By ‘psychological’ dimensions we mean the attitudes, perceptions, values and emotional (or ‘affective’) states that prefi gure the observable actions-or behaviour-of individual employees, or at least that seem to predispose individuals towards certain behavioural actions rather than others. While ‘motivation’ is undoubtedly the most widely acknowledged and theorised of all work attitudes, as we shall see, there are others that may be no less salient or infl uential, including those that are grounded more in perception and in deeply held values and emotions than in dispassionate or rational cognition.
Now in its second edition, Managing Employee Performance and Reward continues to offer comprehensive coverage of employee performance and reward, presenting the material in a conceptually integrated way. This new edition has been substantially updated and revised by a team of specialist contributors, and includes: • An increased focus on employee engagement and the alignment between the organisation's goals and the personal goals of employees• Expanded coverage of coaching, now a leading-edge performance enhancement practice• Extensive updates reflecting the major changes in employee benefits in recent years, as organisations strive to attract and retain talent• Updated coverage of executive salaries and incentives in the contemporary post-GFC environment.This popular text is an indispensable resource for both students and managers alike. Written for a global readership, the book will continue to have particular appeal to those studying and practising people management in the Asia-Pacific region.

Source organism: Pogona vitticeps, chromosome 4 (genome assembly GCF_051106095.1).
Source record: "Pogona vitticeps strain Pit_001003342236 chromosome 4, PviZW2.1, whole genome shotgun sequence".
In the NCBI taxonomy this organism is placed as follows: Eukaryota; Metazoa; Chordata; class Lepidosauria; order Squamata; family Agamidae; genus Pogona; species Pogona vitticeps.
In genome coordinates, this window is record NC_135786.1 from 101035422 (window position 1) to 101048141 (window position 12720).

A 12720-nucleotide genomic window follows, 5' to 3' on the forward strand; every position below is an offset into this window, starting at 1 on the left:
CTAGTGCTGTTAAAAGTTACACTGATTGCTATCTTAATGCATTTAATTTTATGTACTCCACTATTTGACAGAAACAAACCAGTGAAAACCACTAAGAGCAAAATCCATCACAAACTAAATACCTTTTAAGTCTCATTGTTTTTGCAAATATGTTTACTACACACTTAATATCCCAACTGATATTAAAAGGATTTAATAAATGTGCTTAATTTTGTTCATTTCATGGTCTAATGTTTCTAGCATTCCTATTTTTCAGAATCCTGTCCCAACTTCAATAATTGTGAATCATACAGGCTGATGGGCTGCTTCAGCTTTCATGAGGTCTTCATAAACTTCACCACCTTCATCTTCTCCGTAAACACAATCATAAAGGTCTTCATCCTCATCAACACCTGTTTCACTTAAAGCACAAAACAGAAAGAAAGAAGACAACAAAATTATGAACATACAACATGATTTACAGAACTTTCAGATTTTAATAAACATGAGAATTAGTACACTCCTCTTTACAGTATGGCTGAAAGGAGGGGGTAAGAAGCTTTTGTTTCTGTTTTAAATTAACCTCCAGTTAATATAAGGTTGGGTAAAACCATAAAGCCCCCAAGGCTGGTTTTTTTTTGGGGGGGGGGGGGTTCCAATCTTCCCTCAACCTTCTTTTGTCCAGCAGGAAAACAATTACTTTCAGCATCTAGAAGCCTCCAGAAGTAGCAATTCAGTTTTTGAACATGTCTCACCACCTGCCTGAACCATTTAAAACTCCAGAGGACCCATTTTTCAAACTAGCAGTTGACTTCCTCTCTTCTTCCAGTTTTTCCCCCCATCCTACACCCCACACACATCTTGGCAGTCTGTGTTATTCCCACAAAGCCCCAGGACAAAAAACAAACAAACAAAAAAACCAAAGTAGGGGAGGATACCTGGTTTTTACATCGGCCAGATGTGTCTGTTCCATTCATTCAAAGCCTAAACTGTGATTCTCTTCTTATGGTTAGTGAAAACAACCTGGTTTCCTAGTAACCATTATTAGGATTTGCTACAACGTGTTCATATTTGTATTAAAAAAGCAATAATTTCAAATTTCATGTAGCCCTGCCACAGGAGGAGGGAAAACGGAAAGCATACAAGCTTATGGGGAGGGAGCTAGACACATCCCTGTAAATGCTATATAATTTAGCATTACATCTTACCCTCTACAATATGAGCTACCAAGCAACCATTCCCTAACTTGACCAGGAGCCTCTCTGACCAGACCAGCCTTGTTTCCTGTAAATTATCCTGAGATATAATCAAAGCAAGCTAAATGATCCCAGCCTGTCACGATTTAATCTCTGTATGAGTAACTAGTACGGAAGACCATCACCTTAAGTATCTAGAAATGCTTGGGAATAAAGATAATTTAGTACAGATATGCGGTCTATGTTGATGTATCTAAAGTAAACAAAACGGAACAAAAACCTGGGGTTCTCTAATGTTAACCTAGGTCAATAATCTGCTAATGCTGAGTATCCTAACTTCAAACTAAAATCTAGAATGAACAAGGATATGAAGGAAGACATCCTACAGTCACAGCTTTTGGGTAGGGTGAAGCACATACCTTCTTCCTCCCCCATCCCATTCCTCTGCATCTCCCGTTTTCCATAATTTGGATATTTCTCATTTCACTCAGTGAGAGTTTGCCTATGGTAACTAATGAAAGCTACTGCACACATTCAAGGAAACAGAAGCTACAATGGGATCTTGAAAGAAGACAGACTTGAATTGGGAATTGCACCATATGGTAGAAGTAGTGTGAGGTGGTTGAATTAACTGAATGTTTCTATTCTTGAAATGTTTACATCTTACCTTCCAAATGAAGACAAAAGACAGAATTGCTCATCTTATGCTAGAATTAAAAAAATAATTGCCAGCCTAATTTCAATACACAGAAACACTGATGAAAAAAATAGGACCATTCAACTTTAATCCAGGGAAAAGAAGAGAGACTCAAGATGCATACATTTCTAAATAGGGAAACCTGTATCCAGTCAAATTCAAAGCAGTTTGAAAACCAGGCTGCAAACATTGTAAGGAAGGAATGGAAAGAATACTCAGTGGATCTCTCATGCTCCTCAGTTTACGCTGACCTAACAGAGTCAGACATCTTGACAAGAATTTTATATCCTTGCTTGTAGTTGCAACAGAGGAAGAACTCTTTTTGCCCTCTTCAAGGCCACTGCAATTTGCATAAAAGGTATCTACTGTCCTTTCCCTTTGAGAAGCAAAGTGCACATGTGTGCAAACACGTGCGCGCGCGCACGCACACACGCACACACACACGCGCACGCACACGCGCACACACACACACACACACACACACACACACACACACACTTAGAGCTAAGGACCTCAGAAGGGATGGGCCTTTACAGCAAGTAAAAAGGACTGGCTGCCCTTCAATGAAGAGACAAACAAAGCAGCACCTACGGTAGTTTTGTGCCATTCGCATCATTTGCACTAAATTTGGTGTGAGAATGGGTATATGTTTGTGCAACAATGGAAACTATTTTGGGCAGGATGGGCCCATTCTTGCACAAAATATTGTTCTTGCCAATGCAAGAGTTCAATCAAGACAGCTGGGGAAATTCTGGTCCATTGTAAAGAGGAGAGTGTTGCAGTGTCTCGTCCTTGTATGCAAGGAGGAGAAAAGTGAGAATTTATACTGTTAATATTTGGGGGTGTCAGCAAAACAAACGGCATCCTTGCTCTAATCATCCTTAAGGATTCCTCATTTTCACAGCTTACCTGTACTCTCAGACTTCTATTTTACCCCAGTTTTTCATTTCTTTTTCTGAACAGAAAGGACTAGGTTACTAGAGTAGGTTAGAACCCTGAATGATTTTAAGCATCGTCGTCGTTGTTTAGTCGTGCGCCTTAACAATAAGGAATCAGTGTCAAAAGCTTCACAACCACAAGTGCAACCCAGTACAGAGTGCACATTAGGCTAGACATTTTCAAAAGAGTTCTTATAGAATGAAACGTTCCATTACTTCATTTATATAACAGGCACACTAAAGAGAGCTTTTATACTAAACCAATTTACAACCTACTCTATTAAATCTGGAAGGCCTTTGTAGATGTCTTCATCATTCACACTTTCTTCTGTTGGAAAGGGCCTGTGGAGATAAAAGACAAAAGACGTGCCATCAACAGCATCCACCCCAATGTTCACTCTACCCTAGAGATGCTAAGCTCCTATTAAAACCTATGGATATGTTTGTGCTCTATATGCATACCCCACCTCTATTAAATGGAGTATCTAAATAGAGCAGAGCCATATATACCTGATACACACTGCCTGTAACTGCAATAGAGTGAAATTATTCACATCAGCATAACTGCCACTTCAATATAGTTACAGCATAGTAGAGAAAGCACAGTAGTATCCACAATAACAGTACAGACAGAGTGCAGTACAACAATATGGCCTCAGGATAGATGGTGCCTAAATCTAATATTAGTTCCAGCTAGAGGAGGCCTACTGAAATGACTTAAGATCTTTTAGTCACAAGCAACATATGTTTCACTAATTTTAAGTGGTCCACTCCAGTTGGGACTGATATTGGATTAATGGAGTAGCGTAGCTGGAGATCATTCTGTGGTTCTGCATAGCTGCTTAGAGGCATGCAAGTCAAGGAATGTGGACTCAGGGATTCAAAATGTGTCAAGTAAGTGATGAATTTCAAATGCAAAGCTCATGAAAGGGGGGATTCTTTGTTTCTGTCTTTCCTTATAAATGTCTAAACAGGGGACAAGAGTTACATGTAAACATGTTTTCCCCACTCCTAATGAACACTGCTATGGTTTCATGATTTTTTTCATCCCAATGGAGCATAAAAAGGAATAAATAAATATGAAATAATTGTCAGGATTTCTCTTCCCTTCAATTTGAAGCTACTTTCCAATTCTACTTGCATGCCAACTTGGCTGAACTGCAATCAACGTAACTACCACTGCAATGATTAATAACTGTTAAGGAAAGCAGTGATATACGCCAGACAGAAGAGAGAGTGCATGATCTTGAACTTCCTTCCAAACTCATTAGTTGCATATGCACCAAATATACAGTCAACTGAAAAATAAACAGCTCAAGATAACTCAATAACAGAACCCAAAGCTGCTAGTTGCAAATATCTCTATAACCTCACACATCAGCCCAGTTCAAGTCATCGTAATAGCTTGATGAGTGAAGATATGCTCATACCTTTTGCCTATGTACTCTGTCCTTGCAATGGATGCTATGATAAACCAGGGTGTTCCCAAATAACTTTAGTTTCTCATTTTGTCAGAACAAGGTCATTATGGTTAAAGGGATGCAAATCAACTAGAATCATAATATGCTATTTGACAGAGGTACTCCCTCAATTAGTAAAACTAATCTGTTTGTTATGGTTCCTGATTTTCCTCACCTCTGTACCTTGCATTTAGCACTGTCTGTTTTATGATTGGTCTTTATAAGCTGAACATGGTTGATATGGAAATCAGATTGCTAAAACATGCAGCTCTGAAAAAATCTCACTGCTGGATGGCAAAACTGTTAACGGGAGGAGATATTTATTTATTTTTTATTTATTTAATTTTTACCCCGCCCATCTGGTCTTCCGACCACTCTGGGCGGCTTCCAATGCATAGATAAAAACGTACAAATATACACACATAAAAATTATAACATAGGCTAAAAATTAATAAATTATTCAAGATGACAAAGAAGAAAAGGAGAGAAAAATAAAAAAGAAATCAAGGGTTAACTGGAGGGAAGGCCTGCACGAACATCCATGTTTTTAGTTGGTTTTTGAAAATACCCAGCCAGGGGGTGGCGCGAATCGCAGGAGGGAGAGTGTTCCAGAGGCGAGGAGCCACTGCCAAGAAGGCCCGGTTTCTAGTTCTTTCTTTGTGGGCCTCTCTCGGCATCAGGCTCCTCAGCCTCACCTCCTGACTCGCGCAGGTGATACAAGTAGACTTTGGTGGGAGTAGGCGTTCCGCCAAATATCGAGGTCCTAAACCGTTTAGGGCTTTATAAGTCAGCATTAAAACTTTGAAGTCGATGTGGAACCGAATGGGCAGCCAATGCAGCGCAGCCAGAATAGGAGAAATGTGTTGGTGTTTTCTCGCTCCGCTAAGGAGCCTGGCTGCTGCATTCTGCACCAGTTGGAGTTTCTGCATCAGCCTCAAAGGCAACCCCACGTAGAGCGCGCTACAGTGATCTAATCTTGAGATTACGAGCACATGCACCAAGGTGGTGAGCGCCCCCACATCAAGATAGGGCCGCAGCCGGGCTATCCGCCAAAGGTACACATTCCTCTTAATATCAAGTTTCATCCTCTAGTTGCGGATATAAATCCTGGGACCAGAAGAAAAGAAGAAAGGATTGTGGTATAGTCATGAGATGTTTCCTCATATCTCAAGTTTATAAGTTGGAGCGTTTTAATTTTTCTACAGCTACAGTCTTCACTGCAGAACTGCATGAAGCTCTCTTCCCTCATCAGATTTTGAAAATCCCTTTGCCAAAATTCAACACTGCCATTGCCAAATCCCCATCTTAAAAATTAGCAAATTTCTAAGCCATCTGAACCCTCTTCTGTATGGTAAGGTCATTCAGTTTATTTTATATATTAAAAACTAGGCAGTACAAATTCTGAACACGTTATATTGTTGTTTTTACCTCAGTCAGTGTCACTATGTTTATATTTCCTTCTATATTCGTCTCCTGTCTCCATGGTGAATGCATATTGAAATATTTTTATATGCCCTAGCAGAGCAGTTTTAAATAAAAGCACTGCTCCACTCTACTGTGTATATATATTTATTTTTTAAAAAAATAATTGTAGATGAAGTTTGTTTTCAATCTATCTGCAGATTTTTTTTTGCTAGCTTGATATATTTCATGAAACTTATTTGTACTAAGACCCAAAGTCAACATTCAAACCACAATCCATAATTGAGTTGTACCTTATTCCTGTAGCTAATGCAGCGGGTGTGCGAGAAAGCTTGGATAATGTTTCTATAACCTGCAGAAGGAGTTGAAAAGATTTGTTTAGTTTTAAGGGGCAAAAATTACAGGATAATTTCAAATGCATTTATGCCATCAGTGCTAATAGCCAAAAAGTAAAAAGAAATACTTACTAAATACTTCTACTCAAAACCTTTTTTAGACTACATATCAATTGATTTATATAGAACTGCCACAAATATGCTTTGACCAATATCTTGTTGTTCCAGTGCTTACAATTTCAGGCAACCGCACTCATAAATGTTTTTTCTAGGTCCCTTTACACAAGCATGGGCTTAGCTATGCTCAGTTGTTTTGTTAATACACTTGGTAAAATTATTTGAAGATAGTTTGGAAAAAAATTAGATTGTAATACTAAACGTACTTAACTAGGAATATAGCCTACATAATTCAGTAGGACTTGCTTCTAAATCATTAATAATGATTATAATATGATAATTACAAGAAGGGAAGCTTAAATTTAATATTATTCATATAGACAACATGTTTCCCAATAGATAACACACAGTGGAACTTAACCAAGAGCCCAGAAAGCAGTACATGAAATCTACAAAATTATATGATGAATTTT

Having now laid out all of the pieces of the performance and reward puzzle, it is time for us to consider how to go about assembling these elements into a coherent whole. In this concluding chapter, we detail the alignment model approach to assembling the various concepts, practices and strategies explored in parts 1–4 into an integrated and strategically aligned whole. Specifically, we examine the requirements for and challenges associated with performance and reward system review and the steps involved in system change and development. Although our approach here is primarily prescriptive in nature, our prescriptions also draw on a range of insights available in the empirical or descriptive and critical literatures that have been referred to at various points throughout the text.